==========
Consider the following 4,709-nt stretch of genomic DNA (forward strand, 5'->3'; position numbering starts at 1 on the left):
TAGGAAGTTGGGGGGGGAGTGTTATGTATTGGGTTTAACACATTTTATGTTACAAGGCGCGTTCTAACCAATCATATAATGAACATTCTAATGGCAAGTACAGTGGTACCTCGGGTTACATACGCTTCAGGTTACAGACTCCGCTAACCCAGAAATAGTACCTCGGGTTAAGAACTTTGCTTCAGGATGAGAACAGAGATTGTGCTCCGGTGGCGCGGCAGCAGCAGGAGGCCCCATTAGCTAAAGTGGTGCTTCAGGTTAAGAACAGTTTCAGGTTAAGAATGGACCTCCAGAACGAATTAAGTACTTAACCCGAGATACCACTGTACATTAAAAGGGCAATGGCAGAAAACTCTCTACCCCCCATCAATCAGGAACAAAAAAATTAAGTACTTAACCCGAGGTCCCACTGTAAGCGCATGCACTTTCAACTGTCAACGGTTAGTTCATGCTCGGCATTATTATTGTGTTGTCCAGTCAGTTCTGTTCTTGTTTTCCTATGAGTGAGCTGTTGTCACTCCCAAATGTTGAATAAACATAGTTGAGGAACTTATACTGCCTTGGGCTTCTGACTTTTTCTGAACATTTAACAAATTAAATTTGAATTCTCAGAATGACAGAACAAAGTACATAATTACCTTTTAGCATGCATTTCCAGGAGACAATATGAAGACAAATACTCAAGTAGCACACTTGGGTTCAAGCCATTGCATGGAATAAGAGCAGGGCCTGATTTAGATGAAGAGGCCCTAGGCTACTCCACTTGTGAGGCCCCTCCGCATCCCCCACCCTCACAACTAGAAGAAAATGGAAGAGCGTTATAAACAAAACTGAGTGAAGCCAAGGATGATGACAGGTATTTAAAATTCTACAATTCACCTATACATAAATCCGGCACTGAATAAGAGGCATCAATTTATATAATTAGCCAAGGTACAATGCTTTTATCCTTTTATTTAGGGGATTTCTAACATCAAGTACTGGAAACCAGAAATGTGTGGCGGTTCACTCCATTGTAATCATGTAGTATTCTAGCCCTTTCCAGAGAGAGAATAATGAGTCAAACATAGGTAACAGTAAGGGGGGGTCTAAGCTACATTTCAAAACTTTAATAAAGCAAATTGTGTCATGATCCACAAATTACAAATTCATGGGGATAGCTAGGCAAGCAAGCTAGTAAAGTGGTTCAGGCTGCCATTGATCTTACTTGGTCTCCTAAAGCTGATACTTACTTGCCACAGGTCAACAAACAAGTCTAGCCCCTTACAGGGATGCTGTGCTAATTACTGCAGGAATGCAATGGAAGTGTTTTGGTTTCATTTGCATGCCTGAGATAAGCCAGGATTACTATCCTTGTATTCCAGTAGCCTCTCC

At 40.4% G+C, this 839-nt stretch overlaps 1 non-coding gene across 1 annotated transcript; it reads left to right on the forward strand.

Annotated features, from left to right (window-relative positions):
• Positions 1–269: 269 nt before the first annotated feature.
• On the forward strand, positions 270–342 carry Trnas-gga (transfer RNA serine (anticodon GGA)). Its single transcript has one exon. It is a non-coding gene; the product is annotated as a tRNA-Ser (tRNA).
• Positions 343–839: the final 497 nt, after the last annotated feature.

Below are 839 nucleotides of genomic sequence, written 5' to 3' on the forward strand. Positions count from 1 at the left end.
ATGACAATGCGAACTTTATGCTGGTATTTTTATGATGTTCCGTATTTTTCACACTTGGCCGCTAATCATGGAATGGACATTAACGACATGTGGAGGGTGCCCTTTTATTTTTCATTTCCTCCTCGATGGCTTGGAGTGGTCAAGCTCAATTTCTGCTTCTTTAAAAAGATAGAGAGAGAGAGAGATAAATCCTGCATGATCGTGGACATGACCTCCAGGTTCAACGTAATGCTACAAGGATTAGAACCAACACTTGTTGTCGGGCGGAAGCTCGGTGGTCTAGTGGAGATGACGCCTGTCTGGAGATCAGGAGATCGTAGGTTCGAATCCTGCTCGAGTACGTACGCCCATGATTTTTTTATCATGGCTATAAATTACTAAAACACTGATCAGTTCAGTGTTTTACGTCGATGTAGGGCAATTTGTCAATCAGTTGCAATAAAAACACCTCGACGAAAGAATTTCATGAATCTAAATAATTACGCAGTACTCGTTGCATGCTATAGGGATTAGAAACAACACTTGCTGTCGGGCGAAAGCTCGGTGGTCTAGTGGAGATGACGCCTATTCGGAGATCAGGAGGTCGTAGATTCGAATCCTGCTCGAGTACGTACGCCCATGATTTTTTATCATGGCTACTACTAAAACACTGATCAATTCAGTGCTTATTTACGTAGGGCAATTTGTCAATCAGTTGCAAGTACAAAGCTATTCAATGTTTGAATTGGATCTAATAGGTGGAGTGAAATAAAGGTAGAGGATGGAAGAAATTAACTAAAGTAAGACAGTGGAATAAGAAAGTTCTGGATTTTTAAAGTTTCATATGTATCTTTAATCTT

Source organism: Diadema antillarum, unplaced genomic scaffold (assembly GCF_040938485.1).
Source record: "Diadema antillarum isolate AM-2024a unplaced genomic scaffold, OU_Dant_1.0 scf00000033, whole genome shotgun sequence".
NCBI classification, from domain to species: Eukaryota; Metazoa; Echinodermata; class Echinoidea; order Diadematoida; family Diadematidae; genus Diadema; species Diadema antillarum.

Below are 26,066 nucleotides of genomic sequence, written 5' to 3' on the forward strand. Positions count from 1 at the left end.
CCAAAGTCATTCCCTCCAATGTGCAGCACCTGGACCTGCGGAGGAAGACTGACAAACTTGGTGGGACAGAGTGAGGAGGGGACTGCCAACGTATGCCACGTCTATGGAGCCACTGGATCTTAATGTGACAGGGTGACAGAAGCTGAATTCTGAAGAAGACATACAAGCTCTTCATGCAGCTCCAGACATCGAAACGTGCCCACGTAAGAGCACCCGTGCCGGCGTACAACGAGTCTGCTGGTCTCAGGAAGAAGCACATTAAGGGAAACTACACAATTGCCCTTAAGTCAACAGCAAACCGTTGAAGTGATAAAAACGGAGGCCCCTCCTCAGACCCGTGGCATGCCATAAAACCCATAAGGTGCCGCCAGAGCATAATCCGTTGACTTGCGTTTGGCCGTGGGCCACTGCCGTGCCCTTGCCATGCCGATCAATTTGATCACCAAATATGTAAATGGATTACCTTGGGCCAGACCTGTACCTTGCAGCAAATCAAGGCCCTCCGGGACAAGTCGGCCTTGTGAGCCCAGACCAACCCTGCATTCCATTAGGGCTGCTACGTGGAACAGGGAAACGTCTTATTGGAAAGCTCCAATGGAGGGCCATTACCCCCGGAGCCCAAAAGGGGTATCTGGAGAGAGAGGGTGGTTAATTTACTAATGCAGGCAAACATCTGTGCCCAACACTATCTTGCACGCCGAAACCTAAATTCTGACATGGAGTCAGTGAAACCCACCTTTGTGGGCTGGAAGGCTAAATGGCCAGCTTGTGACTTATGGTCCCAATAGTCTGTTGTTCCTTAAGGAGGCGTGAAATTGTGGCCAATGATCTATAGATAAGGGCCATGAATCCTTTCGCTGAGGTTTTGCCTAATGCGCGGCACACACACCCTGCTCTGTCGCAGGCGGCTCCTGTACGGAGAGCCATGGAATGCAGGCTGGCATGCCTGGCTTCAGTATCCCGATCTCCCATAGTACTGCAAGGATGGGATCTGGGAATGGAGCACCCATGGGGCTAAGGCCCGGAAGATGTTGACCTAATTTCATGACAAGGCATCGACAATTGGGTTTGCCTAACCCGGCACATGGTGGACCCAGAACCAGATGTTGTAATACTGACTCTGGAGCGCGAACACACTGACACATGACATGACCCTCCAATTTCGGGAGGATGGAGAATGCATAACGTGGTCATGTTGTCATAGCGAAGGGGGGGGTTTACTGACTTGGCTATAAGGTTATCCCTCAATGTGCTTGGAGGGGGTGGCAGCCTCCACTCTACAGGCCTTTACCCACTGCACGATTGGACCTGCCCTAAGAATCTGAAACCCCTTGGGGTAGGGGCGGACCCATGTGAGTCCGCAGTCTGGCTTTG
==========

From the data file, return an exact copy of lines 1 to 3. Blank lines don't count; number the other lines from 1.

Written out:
Consider the following 4,709-nt stretch of genomic DNA (forward strand, 5'->3'; position numbering starts at 1 on the left):
TAGGAAGTTGGGGGGGGAGTGTTATGTATTGGGTTTAACACATTTTATGTTACAAGGCGCGTTCTAACCAATCATATAATGAACATTCTAATGGCAAGTACAGTGGTACCTCGGGTTACATACGCTTCAGGTTACAGACTCCGCTAACCCAGAAATAGTACCTCGGGTTAAGAACTTTGCTTCAGGATGAGAACAGAGATTGTGCTCCGGTGGCGCGGCAGCAGCAGGAGGCCCCATTAGCTAAAGTGGTGCTTCAGGTTAAGAACAGTTTCAGGTTAAGAATGGACCTCCAGAACGAATTAAGTACTTAACCCGAGATACCACTGTACATTAAAAGGGCAATGGCAGAAAACTCTCTACCCCCCATCAATCAGGAACAAAAAAATTAAGTACTTAACCCGAGGTCCCACTGTAAGCGCATGCACTTTCAACTGTCAACGGTTAGTTCATGCTCGGCATTATTATTGTGTTGTCCAGTCAGTTCTGTTCTTGTTTTCCTATGAGTGAGCTGTTGTCACTCCCAAATGTTGAATAAACATAGTTGAGGAACTTATACTGCCTTGGGCTTCTGACTTTTTCTGAACATTTAACAAATTAAATTTGAATTCTCAGAATGACAGAACAAAGTACATAATTACCTTTTAGCATGCATTTCCAGGAGACAATATGAAGACAAATACTCAAGTAGCACACTTGGGTTCAAGCCATTGCATGGAATAAGAGCAGGGCCTGATTTAGATGAAGAGGCCCTAGGCTACTCCACTTGTGAGGCCCCTCCGCATCCCCCACCCTCACAACTAGAAGAAAATGGAAGAGCGTTATAAACAAAACTGAGTGAAGCCAAGGATGATGACAGGTATTTAAAATTCTACAATTCACCTATACATAAATCCGGCACTGAATAAGAGGCATCAATTTATATAATTAGCCAAGGTACAATGCTTTTATCCTTTTATTTAGGGGATTTCTAACATCAAGTACTGGAAACCAGAAATGTGTGGCGGTTCACTCCATTGTAATCATGTAGTATTCTAGCCCTTTCCAGAGAGAGAATAATGAGTCAAACATAGGTAACAGTAAGGGGGGGTCTAAGCTACATTTCAAAACTTTAATAAAGCAAATTGTGTCATGATCCACAAATTACAAATTCATGGGGATAGCTAGGCAAGCAAGCTAGTAAAGTGGTTCAGGCTGCCATTGATCTTACTTGGTCTCCTAAAGCTGATACTTACTTGCCACAGGTCAACAAACAAGTCTAGCCCCTTACAGGGATGCTGTGCTAATTACTGCAGGAATGCAATGGAAGTGTTTTGGTTTCATTTGCATGCCTGAGATAAGCCAGGATTACTATCCTTGTATTCCAGTAGCCTCTCC

At 40.4% G+C, this 839-nt stretch overlaps 1 non-coding gene across 1 annotated transcript; it reads left to right on the forward strand.